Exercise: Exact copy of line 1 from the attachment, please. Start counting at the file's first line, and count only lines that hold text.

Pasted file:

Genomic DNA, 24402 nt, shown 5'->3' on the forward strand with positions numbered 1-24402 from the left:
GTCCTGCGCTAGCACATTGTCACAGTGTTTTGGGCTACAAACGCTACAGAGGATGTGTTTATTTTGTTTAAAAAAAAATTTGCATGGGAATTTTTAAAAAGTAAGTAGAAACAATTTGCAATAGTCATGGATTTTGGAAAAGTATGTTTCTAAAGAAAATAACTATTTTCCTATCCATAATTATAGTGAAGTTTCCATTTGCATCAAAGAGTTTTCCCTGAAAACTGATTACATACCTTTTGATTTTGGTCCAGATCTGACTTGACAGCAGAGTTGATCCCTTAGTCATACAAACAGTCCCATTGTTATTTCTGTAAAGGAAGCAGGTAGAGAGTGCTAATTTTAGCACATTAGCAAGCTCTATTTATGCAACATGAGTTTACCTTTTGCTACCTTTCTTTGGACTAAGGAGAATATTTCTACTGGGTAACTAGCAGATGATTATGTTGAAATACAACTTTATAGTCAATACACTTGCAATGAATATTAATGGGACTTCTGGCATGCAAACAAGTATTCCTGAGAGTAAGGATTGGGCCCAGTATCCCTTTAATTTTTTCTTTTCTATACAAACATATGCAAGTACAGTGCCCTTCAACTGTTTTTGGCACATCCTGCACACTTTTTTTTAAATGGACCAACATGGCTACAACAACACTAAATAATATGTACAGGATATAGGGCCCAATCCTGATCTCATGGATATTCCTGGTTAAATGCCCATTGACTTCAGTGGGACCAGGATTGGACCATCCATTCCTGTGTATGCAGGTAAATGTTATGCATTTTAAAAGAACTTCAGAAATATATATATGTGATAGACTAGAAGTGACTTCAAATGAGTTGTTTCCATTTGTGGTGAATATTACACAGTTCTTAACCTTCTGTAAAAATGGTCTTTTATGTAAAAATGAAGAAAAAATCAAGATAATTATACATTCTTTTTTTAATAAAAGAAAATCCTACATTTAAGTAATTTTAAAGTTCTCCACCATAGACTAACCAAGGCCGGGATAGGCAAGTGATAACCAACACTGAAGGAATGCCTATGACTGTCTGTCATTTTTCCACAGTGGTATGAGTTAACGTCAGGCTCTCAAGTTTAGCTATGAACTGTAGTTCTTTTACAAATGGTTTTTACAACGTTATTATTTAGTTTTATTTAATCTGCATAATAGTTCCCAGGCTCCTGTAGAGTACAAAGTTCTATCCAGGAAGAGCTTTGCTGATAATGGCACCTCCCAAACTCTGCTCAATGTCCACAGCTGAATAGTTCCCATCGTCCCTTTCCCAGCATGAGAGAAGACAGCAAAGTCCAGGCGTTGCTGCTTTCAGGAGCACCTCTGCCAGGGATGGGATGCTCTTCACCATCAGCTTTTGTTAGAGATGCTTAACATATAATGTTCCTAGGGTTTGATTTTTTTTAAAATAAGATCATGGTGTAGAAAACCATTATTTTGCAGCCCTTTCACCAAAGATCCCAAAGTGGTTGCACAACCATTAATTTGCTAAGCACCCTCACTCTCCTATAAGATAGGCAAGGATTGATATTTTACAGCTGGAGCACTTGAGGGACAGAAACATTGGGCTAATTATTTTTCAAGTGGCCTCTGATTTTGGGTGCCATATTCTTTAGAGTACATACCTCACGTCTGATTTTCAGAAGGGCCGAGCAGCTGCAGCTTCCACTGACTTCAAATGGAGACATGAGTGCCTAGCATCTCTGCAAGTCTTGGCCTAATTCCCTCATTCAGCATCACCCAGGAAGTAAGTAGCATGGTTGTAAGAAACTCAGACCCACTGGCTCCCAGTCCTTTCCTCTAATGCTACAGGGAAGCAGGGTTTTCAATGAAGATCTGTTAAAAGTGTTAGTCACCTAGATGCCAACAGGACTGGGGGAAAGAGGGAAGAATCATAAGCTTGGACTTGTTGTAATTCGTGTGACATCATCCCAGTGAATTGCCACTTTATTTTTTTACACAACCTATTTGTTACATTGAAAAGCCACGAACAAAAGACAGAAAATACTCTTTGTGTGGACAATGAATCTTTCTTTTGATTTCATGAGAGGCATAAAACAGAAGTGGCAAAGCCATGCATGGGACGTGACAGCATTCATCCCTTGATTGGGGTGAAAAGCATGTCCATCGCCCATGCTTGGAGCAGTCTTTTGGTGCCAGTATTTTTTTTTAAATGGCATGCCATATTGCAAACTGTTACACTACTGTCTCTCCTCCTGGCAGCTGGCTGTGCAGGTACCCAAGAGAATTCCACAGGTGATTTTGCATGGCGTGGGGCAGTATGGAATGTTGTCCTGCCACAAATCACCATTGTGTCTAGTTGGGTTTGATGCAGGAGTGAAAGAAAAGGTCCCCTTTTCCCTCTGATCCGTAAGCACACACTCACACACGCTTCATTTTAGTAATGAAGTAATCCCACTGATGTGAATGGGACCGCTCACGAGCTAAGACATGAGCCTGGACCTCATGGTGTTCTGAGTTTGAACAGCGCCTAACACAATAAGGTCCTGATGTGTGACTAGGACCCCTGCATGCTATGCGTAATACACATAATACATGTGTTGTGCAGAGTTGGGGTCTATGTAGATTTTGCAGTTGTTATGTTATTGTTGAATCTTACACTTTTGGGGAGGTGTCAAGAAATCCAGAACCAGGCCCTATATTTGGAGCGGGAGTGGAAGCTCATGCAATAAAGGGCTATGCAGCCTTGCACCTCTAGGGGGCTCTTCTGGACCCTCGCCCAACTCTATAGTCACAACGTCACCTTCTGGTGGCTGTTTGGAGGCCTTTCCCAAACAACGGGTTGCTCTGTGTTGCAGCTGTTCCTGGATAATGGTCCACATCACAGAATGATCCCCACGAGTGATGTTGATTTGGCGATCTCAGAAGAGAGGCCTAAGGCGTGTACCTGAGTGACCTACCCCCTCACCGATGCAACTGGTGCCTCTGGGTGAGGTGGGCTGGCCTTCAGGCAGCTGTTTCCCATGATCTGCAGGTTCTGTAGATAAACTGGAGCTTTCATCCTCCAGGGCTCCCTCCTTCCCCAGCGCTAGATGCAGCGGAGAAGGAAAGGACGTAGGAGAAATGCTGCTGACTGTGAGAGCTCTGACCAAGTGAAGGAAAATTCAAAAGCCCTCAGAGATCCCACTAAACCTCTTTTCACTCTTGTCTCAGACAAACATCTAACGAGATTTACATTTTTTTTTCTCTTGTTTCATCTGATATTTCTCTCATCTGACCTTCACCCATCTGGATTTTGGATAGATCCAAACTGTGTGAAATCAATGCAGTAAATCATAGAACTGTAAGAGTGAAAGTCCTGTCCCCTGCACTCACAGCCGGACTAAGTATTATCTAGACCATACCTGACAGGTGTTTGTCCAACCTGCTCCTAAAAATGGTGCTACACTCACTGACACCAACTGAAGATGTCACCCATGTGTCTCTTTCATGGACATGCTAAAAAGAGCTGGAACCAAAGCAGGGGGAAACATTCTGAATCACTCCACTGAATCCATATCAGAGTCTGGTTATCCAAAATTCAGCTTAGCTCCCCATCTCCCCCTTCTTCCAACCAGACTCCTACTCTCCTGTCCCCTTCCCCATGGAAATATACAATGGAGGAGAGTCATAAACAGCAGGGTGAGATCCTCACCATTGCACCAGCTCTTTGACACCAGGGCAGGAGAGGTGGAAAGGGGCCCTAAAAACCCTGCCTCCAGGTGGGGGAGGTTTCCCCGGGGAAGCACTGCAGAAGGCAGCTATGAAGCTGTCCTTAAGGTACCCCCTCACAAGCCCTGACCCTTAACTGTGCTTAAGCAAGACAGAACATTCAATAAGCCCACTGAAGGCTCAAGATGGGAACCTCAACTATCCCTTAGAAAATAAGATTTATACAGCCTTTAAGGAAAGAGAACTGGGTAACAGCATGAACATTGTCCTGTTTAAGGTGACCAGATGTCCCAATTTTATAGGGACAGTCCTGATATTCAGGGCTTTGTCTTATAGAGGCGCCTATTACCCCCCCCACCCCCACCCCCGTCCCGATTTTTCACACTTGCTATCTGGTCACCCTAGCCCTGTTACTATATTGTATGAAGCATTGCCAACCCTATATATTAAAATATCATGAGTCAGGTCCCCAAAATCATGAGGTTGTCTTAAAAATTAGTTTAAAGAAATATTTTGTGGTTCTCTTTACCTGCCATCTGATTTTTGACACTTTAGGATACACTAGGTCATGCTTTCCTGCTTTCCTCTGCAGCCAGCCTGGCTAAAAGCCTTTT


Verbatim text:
Genomic DNA, 24402 nt, shown 5'->3' on the forward strand with positions numbered 1-24402 from the left: